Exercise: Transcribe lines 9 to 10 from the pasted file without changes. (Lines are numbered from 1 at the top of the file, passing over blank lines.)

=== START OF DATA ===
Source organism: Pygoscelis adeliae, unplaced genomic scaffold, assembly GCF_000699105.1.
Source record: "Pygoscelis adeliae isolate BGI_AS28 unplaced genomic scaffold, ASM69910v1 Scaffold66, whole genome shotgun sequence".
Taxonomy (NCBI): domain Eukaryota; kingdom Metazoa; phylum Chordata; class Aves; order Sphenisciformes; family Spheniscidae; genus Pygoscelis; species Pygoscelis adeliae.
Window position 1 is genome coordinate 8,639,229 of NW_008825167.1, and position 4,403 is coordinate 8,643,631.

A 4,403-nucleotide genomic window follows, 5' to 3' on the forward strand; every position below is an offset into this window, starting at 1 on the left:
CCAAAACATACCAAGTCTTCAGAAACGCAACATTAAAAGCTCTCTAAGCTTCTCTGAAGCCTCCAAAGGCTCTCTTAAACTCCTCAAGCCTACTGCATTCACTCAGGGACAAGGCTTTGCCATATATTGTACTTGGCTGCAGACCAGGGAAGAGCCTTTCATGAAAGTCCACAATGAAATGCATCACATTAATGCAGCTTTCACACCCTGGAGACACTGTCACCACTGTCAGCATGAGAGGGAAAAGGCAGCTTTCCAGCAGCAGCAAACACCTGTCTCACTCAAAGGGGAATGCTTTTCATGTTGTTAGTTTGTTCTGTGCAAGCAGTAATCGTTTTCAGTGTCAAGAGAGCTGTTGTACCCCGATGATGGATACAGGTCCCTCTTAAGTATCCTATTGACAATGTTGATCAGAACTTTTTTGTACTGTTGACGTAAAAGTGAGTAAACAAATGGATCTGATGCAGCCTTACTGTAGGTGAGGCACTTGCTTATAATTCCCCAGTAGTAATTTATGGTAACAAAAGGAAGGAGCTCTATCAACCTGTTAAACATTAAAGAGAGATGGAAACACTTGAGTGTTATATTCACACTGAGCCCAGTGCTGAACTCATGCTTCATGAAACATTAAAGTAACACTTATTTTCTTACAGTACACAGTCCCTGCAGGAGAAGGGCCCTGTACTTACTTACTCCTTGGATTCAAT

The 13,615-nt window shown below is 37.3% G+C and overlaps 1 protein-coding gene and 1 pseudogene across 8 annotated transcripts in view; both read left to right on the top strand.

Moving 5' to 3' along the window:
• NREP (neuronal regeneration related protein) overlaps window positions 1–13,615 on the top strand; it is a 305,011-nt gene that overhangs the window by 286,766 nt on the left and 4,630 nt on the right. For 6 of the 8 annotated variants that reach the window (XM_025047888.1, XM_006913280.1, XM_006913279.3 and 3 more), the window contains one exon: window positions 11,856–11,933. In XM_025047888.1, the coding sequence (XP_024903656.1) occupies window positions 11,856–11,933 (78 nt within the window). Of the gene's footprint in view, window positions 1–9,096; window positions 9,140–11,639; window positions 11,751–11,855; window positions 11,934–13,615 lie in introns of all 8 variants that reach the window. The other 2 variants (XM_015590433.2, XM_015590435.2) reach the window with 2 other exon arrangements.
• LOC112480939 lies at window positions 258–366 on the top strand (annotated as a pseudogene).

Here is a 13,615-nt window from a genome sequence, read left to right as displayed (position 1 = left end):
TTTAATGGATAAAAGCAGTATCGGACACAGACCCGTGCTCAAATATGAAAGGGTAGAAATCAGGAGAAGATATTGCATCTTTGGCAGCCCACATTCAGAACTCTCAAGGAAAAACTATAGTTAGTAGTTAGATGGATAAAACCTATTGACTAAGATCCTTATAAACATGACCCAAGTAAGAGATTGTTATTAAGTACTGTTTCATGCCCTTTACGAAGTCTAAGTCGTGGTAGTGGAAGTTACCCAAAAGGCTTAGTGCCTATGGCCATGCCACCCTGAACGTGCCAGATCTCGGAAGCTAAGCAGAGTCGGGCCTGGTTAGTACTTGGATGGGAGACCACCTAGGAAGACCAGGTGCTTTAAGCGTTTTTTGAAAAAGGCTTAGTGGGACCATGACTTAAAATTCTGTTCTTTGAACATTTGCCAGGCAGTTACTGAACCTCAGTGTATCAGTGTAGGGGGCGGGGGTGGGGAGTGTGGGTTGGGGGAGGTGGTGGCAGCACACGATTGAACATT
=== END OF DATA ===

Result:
• NREP (neuronal regeneration related protein) overlaps window positions 1–13,615 on the top strand; it is a 305,011-nt gene that overhangs the window by 286,766 nt on the left and 4,630 nt on the right. For 6 of the 8 annotated variants that reach the window (XM_025047888.1, XM_006913280.1, XM_006913279.3 and 3 more), the window contains one exon: window positions 11,856–11,933. In XM_025047888.1, the coding sequence (XP_024903656.1) occupies window positions 11,856–11,933 (78 nt within the window). Of the gene's footprint in view, window positions 1–9,096; window positions 9,140–11,639; window positions 11,751–11,855; window positions 11,934–13,615 lie in introns of all 8 variants that reach the window. The other 2 variants (XM_015590433.2, XM_015590435.2) reach the window with 2 other exon arrangements.
• LOC112480939 lies at window positions 258–366 on the top strand (annotated as a pseudogene).